The benefits are definitely there, however (see the box on page 20 for a refresher). The challenge for SWIFT and the banking community in the year ahead will be making sure that message is effectively communicated to corporate clients. “That means listening to their views and helping them build a business case for their involvement,” says Camerinelli. If that important step is taken, then we should begin to see the solution adopted more widely in the year ahead, although it may still be some time before corporate use approaches critical mass.

Spreading the word

With eyes fixed firmly on presenting the BPO “in a more corporate-centric way”, André Casterman, Head of SWIFT’s Global Strategy and Business Development in the Corporate and Trade markets, admits that a fresh look at how it is promoted is needed.

Chart 1: The BPO – elements of both worlds
Chart 1: The BPO – elements of both worlds

Source: ICC Education Group, September 2012

For Casterman, “it is no use talking about how it works” to corporates because corporates have no need to know – in the same way that a mobile phone user does not care how their network operates, only that it works when it is needed. So how is SWIFT going to drive interest in this potentially very useful trade product? Playing on the sheer practicality of the solution is a good place to start, it seems.

“What we will be doing in 2014 is working on industry-specific value propositions,” says Casterman. There is logic to this focused approach. In certain geographies – intra-Europe, for example – the transportation of goods is rapid, but the paper trail is not. The traditional letter of credit (LC), as a paper-based document, will often land on the relevant parties’ desks after the shipped goods have docked. It slows down the supply chain and receipt of payment to the point where letters of indemnity, much-disliked by the shipping protection and insurance (P&I) clubs –because they are complex and yet offer little real protection – are used to try to expedite flows.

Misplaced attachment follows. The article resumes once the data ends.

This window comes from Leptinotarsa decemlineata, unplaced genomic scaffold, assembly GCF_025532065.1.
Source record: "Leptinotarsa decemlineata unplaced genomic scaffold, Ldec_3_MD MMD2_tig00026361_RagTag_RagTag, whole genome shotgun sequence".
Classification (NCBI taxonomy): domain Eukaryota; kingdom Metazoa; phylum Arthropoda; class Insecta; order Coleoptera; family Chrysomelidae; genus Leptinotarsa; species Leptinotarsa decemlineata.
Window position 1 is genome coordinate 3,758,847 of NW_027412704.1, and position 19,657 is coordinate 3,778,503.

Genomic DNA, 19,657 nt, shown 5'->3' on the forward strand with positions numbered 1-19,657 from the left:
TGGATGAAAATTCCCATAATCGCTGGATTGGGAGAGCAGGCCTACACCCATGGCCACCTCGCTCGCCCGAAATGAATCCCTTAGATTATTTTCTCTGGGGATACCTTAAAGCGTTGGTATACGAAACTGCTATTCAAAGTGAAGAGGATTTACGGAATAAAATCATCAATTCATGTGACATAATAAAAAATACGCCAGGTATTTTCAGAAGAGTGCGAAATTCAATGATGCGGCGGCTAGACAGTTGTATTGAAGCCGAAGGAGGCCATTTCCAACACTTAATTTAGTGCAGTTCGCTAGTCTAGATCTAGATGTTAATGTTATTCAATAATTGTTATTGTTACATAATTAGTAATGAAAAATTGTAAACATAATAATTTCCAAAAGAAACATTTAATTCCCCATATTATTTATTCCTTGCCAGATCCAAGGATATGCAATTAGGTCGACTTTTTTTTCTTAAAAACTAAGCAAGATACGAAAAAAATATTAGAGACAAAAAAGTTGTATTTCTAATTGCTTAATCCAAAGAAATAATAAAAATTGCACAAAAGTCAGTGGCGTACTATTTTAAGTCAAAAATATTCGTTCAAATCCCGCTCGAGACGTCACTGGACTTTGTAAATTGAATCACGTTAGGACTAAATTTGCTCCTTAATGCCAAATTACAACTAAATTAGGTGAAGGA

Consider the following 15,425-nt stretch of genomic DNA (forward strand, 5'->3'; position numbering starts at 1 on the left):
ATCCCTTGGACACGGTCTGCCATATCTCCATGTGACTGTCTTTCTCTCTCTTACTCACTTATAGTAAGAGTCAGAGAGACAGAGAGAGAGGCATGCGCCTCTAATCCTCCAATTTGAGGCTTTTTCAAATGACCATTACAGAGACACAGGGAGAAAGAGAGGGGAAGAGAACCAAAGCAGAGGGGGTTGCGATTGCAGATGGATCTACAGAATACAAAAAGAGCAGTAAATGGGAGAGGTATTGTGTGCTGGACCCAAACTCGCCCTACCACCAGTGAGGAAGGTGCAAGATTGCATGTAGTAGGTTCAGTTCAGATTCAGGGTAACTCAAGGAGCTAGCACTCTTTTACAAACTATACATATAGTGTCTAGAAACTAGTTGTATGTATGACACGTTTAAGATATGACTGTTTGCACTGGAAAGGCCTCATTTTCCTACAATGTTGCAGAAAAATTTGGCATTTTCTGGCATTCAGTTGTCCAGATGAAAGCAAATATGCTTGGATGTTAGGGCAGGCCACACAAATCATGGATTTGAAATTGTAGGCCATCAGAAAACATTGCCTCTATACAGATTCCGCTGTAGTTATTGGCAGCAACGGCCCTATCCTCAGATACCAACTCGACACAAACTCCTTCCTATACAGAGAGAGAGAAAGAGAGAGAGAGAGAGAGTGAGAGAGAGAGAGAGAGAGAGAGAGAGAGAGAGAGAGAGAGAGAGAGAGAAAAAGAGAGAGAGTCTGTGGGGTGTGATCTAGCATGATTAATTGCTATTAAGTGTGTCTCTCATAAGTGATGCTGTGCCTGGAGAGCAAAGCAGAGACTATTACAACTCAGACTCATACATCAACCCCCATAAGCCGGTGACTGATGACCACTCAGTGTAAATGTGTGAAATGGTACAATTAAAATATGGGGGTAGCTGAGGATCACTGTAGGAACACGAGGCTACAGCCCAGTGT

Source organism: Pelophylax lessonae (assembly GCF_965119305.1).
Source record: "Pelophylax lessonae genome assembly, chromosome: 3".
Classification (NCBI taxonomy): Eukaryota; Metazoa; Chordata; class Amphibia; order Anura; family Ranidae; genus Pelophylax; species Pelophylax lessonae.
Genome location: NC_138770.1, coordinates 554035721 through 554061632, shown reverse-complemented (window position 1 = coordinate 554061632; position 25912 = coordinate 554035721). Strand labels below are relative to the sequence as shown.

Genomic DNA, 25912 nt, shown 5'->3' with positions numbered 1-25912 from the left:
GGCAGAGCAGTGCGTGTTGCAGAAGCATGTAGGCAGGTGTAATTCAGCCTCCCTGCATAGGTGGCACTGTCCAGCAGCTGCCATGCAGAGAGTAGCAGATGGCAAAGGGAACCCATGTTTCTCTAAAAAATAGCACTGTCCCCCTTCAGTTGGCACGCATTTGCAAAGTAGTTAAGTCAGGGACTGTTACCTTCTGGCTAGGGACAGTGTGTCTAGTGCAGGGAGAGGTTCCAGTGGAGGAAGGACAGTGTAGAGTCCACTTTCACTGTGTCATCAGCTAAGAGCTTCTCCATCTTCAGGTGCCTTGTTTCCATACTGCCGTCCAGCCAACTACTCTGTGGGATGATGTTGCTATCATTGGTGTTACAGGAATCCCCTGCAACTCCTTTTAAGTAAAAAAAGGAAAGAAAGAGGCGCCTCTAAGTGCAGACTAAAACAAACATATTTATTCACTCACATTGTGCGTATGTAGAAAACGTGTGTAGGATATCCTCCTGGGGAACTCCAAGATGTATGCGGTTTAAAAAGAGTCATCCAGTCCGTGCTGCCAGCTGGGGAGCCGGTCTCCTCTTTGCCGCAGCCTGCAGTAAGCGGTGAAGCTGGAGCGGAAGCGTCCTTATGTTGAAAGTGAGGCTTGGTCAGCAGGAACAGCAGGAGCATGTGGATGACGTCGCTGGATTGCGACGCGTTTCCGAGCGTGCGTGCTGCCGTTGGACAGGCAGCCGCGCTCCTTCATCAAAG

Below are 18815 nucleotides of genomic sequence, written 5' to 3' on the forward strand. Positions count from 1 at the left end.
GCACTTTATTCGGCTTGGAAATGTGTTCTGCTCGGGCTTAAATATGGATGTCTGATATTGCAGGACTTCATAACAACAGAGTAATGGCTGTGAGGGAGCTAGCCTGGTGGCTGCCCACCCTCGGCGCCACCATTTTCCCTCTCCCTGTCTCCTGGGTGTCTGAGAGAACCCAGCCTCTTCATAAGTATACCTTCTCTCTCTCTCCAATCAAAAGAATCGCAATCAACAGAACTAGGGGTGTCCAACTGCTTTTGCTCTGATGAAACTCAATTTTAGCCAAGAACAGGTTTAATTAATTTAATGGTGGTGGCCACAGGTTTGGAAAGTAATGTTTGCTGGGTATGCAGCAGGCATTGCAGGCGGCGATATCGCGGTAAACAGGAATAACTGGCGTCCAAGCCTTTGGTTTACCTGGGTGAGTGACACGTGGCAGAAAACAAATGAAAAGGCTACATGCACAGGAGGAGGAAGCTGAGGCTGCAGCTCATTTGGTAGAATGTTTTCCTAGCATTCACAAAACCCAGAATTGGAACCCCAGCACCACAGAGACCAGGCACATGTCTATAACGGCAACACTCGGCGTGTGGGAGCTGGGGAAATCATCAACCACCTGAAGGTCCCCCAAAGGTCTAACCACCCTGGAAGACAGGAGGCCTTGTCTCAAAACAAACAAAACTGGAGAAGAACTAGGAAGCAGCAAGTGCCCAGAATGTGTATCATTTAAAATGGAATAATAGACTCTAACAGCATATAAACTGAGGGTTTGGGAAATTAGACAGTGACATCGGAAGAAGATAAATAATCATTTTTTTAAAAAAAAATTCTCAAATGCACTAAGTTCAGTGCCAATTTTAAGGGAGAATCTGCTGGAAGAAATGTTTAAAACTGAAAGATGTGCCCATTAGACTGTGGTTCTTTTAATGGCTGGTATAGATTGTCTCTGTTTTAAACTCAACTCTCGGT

To begin with, companies trading in commodities will remain the main focus for SWIFT in 2014. Casterman explains that typical deals in this space are sizeable, recurring and are typically between large corporates that have already established a high level of mutual trust. The market is also intensely competitive to the point where banking fees “are a secondary interest” when it comes to maintaining client relationships and thus anything that can speed up the trade flow and receipt of goods is welcome.

SWIFT is also seeking to demonstrate that regardless of the duration of the physical transportation process, the BPO will be beneficial for buyers. When a purchase order is agreed, if an LC is to be used it must be opened immediately because the documentation process is slow.

As an electronic document currently presented between banks via SWIFT’s TSU, the BPO ensures that an LC can be opened at a much later point, where perhaps the exporter needs only to manage its risk as the shipment arrives – if the order is cancelled pre-delivery the shipment can be re-routed to a new buyer.

Chart 2: Risk mitigation and financing in the supply chain